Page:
Downloading SharePoint Online pages to Word Document | Nittygritty

02nd Nov 2016

Downloading SharePoint Online pages to Word Document

I have been recently tasked with re-writing up all the information from a SharePoint Online site Library into a document bible. I was searching the wide web and to my surprise I couldn’t find something that will automatically convert/export all the SharePoint site pages into doc files. Copying every single page with a total of 150 is a painful process! Having to deal with styles that are being transferred and losing time for searching every single page is not fun at all... So, I decided to build my own PowerShell script that will achieve this, since I wasn’t a collection Administrator.

In this article, we will be using the CSOM API and the REST service to achieve the desired solution. Why are we using two services for this script? Because CSOM will help us with collecting all the pages from a site and REST with scrapping the HTML code which will be converting it to DOC later.

Sr. NGneer
Ben Chiciudean, NGneer

Collecting all pages from a SharePoint Site

For this, we will be using CSOM. For more information about what CSOM is and what further operations you can do with against SharePoint Online, check here. CSOM API Service is powerful and fast and you can use it in several forms: JavaScript Library, .NET Framework, REST/OData assemblies and much more, check the article I have mentioned above.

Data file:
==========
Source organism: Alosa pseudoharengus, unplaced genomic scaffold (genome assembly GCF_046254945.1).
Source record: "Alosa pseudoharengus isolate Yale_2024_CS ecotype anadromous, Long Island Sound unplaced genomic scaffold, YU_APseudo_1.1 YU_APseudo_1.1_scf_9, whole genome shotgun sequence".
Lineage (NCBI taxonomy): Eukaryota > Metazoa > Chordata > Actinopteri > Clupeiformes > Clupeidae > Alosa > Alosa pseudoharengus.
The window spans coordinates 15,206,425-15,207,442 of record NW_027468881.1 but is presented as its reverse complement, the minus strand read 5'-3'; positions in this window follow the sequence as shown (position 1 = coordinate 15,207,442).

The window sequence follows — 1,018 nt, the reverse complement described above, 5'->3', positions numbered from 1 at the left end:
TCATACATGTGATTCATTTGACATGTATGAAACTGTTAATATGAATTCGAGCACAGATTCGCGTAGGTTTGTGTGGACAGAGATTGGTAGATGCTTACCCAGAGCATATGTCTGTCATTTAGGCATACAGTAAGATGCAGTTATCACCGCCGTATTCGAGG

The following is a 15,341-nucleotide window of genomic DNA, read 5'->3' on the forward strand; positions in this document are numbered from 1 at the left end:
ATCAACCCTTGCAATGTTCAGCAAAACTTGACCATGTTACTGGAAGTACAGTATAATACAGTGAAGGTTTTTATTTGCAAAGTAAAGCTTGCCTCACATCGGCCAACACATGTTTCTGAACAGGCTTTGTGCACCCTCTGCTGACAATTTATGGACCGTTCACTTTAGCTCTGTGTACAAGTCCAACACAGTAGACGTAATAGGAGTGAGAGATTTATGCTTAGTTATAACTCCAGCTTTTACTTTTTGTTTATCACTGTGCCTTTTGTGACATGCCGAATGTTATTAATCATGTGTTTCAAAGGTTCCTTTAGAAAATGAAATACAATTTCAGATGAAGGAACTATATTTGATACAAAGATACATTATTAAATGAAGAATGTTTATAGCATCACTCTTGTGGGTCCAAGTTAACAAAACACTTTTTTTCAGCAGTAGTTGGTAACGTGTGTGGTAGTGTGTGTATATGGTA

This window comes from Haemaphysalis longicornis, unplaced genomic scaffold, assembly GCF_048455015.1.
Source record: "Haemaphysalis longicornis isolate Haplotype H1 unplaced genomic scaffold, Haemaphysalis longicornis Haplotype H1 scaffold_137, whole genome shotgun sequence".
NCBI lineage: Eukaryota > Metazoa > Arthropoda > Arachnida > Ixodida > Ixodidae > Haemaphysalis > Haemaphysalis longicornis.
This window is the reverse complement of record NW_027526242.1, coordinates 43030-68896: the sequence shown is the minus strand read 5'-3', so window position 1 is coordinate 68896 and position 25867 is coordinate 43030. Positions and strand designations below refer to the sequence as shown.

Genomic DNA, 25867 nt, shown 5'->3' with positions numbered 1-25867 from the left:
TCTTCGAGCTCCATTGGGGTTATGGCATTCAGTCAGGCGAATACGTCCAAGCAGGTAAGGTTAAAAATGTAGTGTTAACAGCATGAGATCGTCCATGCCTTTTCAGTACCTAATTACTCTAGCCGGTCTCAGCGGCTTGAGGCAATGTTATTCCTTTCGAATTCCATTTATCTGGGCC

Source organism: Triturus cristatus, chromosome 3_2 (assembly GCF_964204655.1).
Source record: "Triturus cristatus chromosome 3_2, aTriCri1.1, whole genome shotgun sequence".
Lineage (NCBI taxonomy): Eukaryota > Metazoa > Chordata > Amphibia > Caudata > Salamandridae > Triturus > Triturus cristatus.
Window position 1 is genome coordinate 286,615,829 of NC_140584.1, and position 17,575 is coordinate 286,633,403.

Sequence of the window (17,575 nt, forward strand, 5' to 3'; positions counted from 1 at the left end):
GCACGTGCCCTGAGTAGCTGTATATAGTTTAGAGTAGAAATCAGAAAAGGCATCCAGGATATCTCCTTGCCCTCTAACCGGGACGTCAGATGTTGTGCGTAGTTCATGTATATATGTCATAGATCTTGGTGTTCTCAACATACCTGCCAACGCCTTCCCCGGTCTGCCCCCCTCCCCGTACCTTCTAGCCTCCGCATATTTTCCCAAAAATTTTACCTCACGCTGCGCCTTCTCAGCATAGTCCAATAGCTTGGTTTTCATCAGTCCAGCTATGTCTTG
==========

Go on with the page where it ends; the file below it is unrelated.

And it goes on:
Step 1: Writing the first part of PowerShell Script – Credentials

First you will need to install the Client Components SDK before starting anything, this class is very useful for providing the credentials and associate it with the request we are going to make: https://www.microsoft.com/en-us/download/details.aspx?id=35585

Define the site URL in a variable:

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Once done, in our first part of PowerShell script, we will be adding the credentials for use with the site URL we are crawling from:

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From above you can see that we are injecting the .NET assembly in our PowerShell session so we can make use of the Client Context and SharePoint Online Credentials objects. The credentials are not sent plainly but rather as security token and stored in a cookie and I assume this is what everyone wants? Fast, simple and secure. I’m sure the code above can be shortened a lot more but I wanted to show you how exactly the process works in PowerShell.

Once the credentials are inputted using Get-Credentials and new Instance of SharePoint Online Credentials class created, they are passed with appropriate constructor values.

Step 2. Loading the site and return successful connection to server

Now we will load the site in the context and return a message for successful connection.

To do this, we will create new variable $web and load the context site:

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The $context.Load() is similar to SP.ClientContext.load from the website article and you can define more properties to retrieve from the server.

To return successful connection to the server we will use the same $context and execute a query where it will check if the ServerObject value of $context is Null, and if not it will display server connection successful: